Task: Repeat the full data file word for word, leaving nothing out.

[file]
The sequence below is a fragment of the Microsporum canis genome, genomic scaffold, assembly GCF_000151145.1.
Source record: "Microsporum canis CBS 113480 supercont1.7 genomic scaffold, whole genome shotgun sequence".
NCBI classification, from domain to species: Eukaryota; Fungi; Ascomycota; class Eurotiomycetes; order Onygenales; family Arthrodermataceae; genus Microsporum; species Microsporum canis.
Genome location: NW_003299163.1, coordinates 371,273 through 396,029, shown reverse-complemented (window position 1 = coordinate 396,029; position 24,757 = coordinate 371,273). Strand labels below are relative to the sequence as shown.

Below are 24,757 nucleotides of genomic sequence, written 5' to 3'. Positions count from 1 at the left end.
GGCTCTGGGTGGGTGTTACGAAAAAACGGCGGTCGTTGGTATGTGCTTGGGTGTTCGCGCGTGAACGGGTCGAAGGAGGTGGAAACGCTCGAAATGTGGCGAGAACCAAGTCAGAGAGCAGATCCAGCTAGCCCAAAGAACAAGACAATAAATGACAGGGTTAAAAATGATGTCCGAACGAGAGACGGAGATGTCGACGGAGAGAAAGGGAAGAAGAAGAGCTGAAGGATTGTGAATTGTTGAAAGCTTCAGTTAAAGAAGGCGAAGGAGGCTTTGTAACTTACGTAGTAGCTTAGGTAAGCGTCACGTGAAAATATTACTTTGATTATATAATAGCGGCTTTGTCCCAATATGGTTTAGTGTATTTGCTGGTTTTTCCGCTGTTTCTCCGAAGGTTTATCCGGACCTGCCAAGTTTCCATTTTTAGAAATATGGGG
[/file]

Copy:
The sequence below is a fragment of the Microsporum canis genome, genomic scaffold, assembly GCF_000151145.1.
Source record: "Microsporum canis CBS 113480 supercont1.7 genomic scaffold, whole genome shotgun sequence".
NCBI classification, from domain to species: Eukaryota; Fungi; Ascomycota; class Eurotiomycetes; order Onygenales; family Arthrodermataceae; genus Microsporum; species Microsporum canis.
Genome location: NW_003299163.1, coordinates 371,273 through 396,029, shown reverse-complemented (window position 1 = coordinate 396,029; position 24,757 = coordinate 371,273). Strand labels below are relative to the sequence as shown.

Below are 24,757 nucleotides of genomic sequence, written 5' to 3'. Positions count from 1 at the left end.
GGCTCTGGGTGGGTGTTACGAAAAAACGGCGGTCGTTGGTATGTGCTTGGGTGTTCGCGCGTGAACGGGTCGAAGGAGGTGGAAACGCTCGAAATGTGGCGAGAACCAAGTCAGAGAGCAGATCCAGCTAGCCCAAAGAACAAGACAATAAATGACAGGGTTAAAAATGATGTCCGAACGAGAGACGGAGATGTCGACGGAGAGAAAGGGAAGAAGAAGAGCTGAAGGATTGTGAATTGTTGAAAGCTTCAGTTAAAGAAGGCGAAGGAGGCTTTGTAACTTACGTAGTAGCTTAGGTAAGCGTCACGTGAAAATATTACTTTGATTATATAATAGCGGCTTTGTCCCAATATGGTTTAGTGTATTTGCTGGTTTTTCCGCTGTTTCTCCGAAGGTTTATCCGGACCTGCCAAGTTTCCATTTTTAGAAATATGGGG